An Israeli company is growing a special variety of mint and other herbs, which undergo a rigid disinfection process so that they are free of genetic diseases and viruses – without the use pesticides. Millions of dollars have been invested in the unique growing method thus far, and new herbs will be introduced in the future.

The entrance to the greenhouse at Alon Tavor is limited to few people, and even those who are authorized to enter must go through a thorough procedure that includes immersing their shoes in a special substance, wearing special robes and disinfecting their hands. “It’s like a hospital. It is an incubator for plants,” explained Ofir Elassar from the Israeli company Hishtil.

The atmosphere in the greenhouse is that of an operating room, and one can only touch the plants with sterile gloves and small scissors. These safety precautions are taken for a special variety of mint and other herbs, in which millions of dollars were invested in order to keep them free of genetic diseases and viruses. “We send the plants to a special lab in Holland where they clean them from viruses, fungi and bacteria,” Elassar explained. “Then we grow the clean plant and there is no need to spray it.”

The cleaning process for each variety of plant takes several years, after which it is kept in a vault. Despite the cumbersomeness and high costs, the goal is to have a bank of plants that are free from diseases that will serve as a supply of healthy plants all year round. “The process is intended to create high quality and added value for the customer, so that he has a herb without fear of pesticides,” explained Eyal Kleinberger, a chief agronomist at the greenhouse. “It is very difficult to create such a thing in a country as hot as ours.”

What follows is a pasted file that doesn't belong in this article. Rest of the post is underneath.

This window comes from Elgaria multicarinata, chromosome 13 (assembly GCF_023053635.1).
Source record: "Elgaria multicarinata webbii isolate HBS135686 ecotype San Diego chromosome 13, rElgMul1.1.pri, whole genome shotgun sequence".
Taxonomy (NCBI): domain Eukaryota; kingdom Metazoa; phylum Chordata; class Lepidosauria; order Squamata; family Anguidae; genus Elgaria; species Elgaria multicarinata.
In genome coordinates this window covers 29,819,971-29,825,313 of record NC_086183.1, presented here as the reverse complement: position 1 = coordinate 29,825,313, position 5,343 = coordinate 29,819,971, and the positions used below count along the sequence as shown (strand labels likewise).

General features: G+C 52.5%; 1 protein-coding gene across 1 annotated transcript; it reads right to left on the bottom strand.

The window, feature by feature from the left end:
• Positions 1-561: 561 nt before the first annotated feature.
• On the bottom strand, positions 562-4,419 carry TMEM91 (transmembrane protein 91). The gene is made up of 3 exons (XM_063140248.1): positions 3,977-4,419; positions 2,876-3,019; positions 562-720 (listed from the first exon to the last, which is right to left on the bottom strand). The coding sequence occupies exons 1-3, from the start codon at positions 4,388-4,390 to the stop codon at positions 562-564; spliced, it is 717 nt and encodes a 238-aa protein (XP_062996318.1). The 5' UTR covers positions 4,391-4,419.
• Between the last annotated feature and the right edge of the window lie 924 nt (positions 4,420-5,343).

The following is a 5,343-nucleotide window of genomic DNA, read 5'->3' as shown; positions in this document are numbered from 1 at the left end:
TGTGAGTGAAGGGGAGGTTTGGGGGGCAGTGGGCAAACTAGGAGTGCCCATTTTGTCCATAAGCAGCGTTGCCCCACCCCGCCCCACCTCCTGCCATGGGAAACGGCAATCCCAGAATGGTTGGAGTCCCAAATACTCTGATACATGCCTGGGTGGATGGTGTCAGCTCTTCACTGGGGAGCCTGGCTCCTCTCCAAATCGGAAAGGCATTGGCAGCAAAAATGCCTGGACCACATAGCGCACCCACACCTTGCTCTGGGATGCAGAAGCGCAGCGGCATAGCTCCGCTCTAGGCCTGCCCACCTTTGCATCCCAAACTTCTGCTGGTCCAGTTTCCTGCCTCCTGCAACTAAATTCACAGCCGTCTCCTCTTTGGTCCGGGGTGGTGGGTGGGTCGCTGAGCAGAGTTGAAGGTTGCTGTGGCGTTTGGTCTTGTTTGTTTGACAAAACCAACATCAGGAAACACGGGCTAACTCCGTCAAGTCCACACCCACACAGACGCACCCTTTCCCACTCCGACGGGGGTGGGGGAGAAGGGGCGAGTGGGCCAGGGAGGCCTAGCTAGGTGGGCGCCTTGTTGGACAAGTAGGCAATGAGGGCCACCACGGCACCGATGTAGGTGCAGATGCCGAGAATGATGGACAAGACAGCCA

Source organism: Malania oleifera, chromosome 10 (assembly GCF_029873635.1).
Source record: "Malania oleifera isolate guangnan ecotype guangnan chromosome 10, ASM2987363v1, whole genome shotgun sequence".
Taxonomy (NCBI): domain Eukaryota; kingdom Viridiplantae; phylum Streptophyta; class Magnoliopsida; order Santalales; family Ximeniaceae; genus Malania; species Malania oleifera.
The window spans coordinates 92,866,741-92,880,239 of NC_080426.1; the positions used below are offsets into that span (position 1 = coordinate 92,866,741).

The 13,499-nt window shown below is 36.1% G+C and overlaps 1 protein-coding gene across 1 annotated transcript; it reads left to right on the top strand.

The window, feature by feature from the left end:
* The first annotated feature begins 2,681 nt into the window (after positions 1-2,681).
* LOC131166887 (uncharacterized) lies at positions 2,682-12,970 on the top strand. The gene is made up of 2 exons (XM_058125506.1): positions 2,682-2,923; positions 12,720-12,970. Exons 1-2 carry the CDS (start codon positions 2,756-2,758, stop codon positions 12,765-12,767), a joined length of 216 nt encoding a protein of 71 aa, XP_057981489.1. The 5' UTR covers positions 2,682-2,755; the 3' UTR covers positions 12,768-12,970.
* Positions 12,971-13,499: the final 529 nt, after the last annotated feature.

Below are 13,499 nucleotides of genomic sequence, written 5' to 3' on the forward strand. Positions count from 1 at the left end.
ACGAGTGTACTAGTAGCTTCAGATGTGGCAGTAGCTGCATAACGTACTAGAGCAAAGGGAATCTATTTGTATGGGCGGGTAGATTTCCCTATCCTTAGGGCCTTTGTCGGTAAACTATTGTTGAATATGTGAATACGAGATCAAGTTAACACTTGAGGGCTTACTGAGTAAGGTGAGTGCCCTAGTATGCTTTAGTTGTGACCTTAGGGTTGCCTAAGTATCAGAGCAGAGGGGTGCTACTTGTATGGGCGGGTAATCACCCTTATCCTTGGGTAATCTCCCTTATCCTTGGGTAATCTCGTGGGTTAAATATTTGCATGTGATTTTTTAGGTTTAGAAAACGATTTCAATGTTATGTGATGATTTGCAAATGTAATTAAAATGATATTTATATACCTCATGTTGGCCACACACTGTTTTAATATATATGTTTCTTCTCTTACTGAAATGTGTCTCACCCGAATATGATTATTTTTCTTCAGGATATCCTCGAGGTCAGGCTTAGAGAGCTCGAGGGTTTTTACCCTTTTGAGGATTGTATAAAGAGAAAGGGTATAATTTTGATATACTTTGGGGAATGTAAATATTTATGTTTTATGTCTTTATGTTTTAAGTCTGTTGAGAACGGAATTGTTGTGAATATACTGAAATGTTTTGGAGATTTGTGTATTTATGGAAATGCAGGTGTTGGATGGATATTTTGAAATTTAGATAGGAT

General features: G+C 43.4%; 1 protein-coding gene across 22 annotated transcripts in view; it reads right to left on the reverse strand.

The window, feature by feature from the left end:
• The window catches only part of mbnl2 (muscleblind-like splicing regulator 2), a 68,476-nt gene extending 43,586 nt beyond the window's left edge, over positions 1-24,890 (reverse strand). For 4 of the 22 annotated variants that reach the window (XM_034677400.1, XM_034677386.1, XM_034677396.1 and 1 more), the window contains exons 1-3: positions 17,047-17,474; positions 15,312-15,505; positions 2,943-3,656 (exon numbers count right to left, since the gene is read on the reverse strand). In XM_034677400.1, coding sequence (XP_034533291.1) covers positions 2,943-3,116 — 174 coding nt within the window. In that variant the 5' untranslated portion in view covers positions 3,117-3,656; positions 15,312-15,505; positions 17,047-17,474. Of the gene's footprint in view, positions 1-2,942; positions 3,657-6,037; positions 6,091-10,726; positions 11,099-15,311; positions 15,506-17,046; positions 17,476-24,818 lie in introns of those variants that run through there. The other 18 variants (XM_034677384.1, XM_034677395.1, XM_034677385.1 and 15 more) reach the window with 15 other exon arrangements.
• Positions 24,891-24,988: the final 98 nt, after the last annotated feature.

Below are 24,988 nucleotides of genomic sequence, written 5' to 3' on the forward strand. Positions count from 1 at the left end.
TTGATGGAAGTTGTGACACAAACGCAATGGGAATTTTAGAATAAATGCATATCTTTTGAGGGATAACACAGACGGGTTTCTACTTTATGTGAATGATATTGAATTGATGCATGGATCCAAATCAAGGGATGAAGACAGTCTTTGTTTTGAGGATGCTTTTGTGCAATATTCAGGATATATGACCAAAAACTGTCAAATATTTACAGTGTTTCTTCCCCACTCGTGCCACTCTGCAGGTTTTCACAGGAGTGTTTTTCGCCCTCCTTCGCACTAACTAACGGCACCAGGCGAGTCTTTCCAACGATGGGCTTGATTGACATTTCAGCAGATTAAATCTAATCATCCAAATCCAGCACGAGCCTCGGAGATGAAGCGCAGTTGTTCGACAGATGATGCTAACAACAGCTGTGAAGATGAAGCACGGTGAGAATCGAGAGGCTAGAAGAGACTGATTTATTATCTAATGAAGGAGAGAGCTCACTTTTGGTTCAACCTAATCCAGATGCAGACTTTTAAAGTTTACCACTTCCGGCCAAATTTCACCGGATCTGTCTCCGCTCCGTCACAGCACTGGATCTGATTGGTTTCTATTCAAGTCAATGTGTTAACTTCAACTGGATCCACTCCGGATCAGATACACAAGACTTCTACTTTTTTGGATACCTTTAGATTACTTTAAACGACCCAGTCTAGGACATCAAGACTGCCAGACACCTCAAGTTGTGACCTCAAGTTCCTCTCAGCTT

Some of the Israeli crops have been suffering from diseases in recent months, which has led amongst others to a sharp decline in produce, and even the pesticides don’t know how to deal with the viruses. As a result, the price of tomatoes has increased by 98% throughout the last year due to a disease-inflicted shortage. “The virus in tomatoes or in watermelons can start from one seed, but can disperse through the hands or shoes of people,” Elassar explained. “It is the maintaining of sterility which provides a clean source that allows to produce a clean product all year round.”

Only very few plants have gone through this disinfection process thus far due to the high costs and long development process, but as the demand for food increases, as does the demand to refrain from using pesticides, new plants will be introduced into Hishtil’s process.